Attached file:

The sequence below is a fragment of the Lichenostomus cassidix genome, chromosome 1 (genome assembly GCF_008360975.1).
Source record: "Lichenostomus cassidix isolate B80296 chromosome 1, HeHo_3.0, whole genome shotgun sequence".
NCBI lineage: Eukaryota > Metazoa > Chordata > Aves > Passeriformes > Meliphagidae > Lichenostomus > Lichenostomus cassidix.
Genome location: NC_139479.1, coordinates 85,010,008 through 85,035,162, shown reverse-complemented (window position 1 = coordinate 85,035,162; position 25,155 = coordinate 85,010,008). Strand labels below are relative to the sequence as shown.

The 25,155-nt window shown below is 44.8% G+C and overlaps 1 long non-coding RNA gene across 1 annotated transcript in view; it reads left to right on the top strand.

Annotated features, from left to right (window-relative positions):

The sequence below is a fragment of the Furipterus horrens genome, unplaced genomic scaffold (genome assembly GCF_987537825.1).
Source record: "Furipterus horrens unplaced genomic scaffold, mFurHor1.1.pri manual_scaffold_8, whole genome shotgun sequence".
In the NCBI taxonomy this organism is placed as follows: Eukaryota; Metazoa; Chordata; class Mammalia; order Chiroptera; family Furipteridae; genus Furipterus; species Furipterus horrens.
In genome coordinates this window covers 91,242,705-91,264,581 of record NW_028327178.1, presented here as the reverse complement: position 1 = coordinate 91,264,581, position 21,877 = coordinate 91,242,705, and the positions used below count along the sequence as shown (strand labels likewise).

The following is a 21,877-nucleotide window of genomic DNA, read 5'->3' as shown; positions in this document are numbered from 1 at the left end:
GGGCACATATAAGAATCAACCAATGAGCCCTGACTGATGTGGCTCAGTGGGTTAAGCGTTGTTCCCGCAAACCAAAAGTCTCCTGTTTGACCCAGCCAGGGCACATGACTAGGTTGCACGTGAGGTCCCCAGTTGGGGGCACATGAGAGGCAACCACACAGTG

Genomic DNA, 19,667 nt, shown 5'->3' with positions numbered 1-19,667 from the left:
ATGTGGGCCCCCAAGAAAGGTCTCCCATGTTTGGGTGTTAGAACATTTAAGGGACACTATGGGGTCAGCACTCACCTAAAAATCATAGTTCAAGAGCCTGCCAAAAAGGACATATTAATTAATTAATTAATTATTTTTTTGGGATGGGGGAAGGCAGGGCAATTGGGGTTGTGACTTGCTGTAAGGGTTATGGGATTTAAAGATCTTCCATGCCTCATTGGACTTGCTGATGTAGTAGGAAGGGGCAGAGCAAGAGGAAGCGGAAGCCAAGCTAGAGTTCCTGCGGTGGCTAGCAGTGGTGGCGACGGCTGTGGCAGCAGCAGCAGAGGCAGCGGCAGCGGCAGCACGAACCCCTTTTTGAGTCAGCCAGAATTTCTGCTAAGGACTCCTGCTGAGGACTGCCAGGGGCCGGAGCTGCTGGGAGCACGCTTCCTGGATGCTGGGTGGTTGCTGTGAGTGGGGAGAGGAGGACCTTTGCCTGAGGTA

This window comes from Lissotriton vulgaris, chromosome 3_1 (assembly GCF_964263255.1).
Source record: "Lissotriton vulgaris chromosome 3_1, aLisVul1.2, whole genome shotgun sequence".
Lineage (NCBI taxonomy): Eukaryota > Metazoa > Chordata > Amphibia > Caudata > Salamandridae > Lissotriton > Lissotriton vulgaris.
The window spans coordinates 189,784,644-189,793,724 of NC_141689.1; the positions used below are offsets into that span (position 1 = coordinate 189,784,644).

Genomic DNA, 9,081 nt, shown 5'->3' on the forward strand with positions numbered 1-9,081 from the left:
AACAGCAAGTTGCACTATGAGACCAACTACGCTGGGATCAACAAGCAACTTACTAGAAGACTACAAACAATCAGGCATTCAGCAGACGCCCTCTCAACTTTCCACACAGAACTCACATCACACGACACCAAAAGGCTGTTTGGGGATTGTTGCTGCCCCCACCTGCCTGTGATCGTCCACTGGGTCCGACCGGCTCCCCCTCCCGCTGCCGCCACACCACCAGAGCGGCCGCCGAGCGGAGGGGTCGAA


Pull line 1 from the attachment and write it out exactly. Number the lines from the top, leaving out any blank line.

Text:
The sequence below is a fragment of the Lichenostomus cassidix genome, chromosome 1 (genome assembly GCF_008360975.1).